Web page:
Do you ‘like’ Facebook? Really?
February 4th, 2013 by David Bradley >> No Comments
Everyone wants to be liked. In the past that simply meant being affable, friendly, enjoying other people’s company and sharing experiences. Today, it’s simply about directing one’s finger or mouse pointer to a thumb icon on a website and clicking or tapping to “like” whatever item, personal, other digital entity happens to have swept on to one’s online radar however fleetingly.
Being liked and getting likes are worlds apart but in the corporate world it is slowly being recognized that likes are important for marketing, brand awareness, engaging with customers, getting word-of-mouth, and all that social stuff that business is being told it should now be into…
However, a survey of Facebook users by Matthew Bunker, Raj Rajendran, Steven Corbin and Ciara Pearce of the University of Northern Iowa in Cedar Falls, USA, reveals something that they say is perhaps obvious to the likers and the liked on that social network. Social media and social network sites including Facebook, LinkedIn, Twitter and even the recently resurrected MySpace, have proliferated and grown exponentially over the last few years. “There has been a tremendous interest in understanding aspects of the social network phenomenon by all manner of organizations, business in particular,” the team reports. “This is due to the fact that social media has changed the advertising and promotional landscape, as it is now better controlled by consumers.”
“As we suspected, identity is more strongly associated with ‘liking’ behavior in the customer situation than in the non-customer situation,” they say. “This could relate to the self-identity theory that people form their identities, in part, from the products they buy.” They suggest that this is a kind of personal image management as many people hope to reflect their position in the world based on the products they use, the food and drink they eat and the virtual company they keep.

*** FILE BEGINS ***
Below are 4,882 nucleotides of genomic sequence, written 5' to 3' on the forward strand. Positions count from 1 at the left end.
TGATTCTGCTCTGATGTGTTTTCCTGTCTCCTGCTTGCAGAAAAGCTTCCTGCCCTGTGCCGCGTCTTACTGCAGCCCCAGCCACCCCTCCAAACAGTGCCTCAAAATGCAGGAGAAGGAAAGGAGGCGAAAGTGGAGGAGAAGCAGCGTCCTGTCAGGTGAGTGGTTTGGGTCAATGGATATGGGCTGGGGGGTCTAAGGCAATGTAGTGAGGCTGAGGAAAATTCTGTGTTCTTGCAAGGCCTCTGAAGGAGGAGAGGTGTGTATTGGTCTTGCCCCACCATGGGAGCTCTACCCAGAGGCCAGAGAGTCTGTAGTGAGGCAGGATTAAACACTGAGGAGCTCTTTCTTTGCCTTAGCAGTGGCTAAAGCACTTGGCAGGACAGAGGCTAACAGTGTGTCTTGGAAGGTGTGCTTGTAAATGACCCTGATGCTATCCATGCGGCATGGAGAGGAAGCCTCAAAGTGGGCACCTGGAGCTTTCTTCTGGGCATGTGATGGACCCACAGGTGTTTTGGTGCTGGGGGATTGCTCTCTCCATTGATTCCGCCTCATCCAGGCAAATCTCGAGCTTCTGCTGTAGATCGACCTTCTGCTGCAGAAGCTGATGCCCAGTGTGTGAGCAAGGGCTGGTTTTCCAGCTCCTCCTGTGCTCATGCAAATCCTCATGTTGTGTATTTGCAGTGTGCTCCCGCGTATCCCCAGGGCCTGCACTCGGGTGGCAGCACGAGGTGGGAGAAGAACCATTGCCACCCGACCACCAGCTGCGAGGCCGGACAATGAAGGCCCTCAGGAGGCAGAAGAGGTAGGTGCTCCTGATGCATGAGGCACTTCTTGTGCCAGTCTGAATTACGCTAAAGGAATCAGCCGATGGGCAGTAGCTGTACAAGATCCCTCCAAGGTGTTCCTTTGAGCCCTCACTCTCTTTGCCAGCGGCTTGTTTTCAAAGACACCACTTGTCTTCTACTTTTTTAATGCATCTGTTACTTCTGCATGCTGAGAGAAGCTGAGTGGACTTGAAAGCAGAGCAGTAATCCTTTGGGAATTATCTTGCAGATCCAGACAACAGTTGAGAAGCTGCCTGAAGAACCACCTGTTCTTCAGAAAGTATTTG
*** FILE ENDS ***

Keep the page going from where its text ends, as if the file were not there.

“Involvement is much higher for people when they are already customers of the company or organization,” the team adds. “This suggests that even though companies are very keen to get people to ‘like’ them, they are unlikely to develop stronger relationships with ‘likers’ unless they transition them into customers.” From this finding they draw the conclusion that involvement/engagement can be the most important influence on positive word-of-mouth behavior. If customers ‘like’ the company because they use the products, then they’re more likely to like it online and beyond the virtual world and perhaps encourage others to adopt those products too.
“The implicit assumption that firms make when they encourage consumers to like their Facebook pages is that this step may lead to greater involvement and positive word-of-mouth. ‘Liking’ a company is a consumer’s method of recognizing and rewarding a brand, which can lead to higher e-loyalty to that particular brand,” the team says.